Nance explained that carriers bought new trucks that comply with California’s tight emissions regulations and would be less likely to have maintenance-related violations since the vehicles are new.
Nance also mentioned that “voluntary compliance” is becoming more common as carriers seek out Level I inspections, which is considered the most comprehensive truck and driver review level.
Captain Brian Preston of the Arizona Department of Public Safety, for his part, reported that their situation is just like California since they’re also in the top 10 states for inspection-intensity rankings.
Preston said: “Especially during Roadcheck, if someone volunteers for a Level I inspection, we’ll do it if we can accommodate you.”
Preston revealed that companies offering drivers an incentive amounting to $100 or more for getting a clean Level I have caused a rise in the number of inspections with no violations.
Nance also says that within the California Highway Patrol, a CMV enforcement unit, also holds an outreach program called Commercial Industry Education Program. The CHP unit goes to the carriers to “do education at the terminals” to brief them on “what they can do to improve” and make sure that the carriers are working with the CHP.
A significant drop in level III inspections
Preston revealed how they’d seen a significant drop in Level III inspection violations.
He attributed the drop in violations to the carriers using electronic logs, which subsequently led to the elimination of Form & Manner hours violations, the largest category of hours violations.
According to Preston, fleets using elogs have become less concerned with roadside officers inspecting logs than with “some safety manager’s phone going off” to report a driver over his hours.
Both Preston and Mooney believe ELDs would lead to a drop in HOS violations.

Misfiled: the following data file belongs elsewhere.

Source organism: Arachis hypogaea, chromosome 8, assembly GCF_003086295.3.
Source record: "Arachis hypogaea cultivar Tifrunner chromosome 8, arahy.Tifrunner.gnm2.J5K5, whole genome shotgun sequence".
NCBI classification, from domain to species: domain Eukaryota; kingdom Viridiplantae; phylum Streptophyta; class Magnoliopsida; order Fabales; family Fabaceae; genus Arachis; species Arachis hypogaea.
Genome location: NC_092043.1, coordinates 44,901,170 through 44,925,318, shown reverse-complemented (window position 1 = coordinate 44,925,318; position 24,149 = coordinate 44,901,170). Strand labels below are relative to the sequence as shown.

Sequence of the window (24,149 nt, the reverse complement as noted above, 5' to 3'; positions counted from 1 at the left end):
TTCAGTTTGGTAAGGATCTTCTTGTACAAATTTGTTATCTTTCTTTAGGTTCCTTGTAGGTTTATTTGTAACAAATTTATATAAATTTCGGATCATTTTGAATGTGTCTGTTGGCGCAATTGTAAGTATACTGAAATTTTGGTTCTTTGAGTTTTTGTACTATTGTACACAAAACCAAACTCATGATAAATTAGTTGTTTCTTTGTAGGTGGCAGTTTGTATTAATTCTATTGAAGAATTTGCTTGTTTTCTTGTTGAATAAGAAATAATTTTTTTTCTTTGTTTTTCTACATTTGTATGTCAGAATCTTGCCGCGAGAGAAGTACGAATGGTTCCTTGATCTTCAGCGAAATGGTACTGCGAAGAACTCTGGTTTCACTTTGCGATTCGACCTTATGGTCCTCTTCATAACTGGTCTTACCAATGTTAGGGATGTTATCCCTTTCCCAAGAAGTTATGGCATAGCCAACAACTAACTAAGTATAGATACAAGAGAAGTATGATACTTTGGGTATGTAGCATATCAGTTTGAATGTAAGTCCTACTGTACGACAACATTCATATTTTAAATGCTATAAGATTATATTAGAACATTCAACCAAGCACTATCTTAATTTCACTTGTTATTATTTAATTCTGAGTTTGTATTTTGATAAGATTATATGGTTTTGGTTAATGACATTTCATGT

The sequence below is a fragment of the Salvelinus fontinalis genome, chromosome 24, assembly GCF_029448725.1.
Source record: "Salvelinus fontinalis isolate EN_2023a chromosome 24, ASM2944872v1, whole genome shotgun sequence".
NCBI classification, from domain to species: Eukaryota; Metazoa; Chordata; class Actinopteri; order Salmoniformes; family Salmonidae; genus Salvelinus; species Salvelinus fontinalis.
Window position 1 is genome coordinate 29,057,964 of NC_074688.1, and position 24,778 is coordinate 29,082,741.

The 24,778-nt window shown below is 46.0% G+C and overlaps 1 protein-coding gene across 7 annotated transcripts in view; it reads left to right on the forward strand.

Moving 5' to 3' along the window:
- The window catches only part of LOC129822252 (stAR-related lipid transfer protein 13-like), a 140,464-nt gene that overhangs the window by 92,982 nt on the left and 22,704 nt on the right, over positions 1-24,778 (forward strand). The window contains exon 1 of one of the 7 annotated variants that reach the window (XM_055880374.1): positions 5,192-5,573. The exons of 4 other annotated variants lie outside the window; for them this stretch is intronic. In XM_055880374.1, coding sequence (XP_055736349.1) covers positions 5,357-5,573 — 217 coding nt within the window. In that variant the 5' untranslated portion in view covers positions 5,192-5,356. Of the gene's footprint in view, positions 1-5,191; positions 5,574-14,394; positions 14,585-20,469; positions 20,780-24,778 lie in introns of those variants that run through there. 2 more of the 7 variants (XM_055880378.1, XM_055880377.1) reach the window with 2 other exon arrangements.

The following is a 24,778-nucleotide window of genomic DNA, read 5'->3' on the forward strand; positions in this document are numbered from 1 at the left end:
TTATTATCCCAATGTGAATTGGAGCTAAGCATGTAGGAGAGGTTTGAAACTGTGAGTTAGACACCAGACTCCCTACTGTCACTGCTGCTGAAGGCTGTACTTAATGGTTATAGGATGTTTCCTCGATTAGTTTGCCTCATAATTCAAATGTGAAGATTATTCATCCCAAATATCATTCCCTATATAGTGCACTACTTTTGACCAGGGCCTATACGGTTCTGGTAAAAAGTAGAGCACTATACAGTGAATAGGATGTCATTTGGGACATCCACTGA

New sources of data
The 2017 National Academy of Sciences report on CSA recommended the use and identification of new sources of data for the system that supports CSA scores. Mooney said one of those sources could be the local courts’ records of adjudicated citations that could contribute to the Unsafe Driving category in CSA post-adjudication.
This could mean that an infraction would be counted against a driver and/or carrier’s score only if a conviction happens.
“(It’s) something we’re actively trying to troubleshoot and work on with the court systems,” Mooney said, adding that post-adjudication citations in CSA would be a significant “enhancement of the program” because they are “capturing more data in a category that’s incredibly important.”
Mooney pointed out that distracted driving, not mechanical fitness or driver credentials, is a leading cause of most accidents.
“The biggest thing we’ve seen a change in over the last few years is distracted driving as a result of the introduction of smartphones – it’s clearly a health hazard for all of us.”
Mooney hoped that the enforcement of laws against moving violations by both truckers and motorists would “see the crash rates decline over time.”
Clean inspections have risen notably, and that’s good news for carriers. With the ELD mandate in full effect, this trend is expected to continue and grow.